Melange of Onions
Melange of Onions – a mixture of several varieties of onions, slow cooked until golden brown and caramelized. Use as a sandwich topping or in soups or dips.
You know how some recipes just fill your house with wonderful smells while they’re cooking? A slow cooked pot roast, for instance. Or a pot of southern style butter beans simmering away on the stove? Well, this is definitely one of those recipes.
Onions, as pungent as they are raw, turn to the most wonderful, caramel-y, delicious substance when cooked over low heat for a long time. And they make an outstanding addition to all kinds of soups, stews, and dips.
They even stand on their own for an appetizer as I used them here. A toasted baguette, spread with a little softened cream cheese, and topped with this Melange of Onions…just about perfect!
This is really more of a technique than an outright recipe and I can’t really call it “caramelized onions” because of the stock that’s included. I suppose, technically, it’s more like braised onions – cooked low and slow in a bit of liquid. But the result is really outstanding.
I always like a mixture of different kinds of onions for this. I think it gives a more interesting flavor. You could, however, use just one or two.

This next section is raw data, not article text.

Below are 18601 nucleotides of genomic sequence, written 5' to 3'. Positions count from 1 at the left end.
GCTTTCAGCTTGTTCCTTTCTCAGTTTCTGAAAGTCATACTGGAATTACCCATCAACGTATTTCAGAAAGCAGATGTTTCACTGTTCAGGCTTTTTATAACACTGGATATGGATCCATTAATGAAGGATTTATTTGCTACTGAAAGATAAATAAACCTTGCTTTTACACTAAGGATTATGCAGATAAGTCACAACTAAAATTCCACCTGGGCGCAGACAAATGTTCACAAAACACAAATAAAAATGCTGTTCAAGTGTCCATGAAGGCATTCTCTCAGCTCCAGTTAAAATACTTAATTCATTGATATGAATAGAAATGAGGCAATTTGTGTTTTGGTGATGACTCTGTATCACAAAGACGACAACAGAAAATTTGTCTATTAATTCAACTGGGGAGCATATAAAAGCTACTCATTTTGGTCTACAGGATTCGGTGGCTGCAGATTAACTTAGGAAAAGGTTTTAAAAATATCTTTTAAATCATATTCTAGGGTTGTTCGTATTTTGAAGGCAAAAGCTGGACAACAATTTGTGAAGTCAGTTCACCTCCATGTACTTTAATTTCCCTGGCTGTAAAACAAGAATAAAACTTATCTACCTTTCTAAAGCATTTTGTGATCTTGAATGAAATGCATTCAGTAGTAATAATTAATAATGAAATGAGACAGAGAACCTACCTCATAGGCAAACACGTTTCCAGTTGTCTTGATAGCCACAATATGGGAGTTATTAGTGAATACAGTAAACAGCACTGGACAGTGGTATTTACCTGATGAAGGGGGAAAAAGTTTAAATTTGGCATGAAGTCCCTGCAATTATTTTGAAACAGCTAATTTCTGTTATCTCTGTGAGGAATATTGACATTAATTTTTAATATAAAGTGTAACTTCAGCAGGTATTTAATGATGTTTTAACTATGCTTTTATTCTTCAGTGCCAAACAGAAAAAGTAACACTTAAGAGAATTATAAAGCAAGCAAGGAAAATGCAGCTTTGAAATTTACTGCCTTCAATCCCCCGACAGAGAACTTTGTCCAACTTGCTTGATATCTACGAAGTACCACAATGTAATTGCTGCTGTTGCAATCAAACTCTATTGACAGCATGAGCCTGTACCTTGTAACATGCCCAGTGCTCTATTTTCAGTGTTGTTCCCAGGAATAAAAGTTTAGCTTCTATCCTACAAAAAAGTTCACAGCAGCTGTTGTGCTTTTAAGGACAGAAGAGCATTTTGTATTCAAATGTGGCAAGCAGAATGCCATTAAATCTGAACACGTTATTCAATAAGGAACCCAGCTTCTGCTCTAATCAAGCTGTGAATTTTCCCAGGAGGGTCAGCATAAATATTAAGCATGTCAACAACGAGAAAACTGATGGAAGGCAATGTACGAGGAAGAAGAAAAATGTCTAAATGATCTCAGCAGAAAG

Don’t be put off by the cooking time, either. Once you get these going, they really look after themselves as long as you leave the temperature down pretty low. Just give them a stir in passing and they’ll turn out great.
How to Make Melange of Onions
Use a mixture of at least 3 or 4 different varieties of onion yielding 8 to 10 cups peeled and sliced. This time, I used leeks, garlic, red onions, white and yellow onions, shallots, cipollini, and chives.
Anything that falls within the onion (allium) category will work. I always include leeks because I like the earthy flavor they give to the finished onions but that’s entirely up to you. Whatever you have on hand or they have in your store’s produce department is fine!
You’ll need to peel all the onions (of course, scallions and chives don’t need peeling), cut off the root ends, and slice them.
A tip about peeling onions – use a very sharp knife. Remember, “the sharper the blade, the less you cry.” Using a dull blade crushes the cell walls as it passes through the onion which releases much more of the substance that produces tears. So sharpen your knife before you start!
Place a large, heavy bottomed skillet over medium-low heat and add the butter and oil. When the butter has melted, add the onions, stock, salt, pepper, and thyme.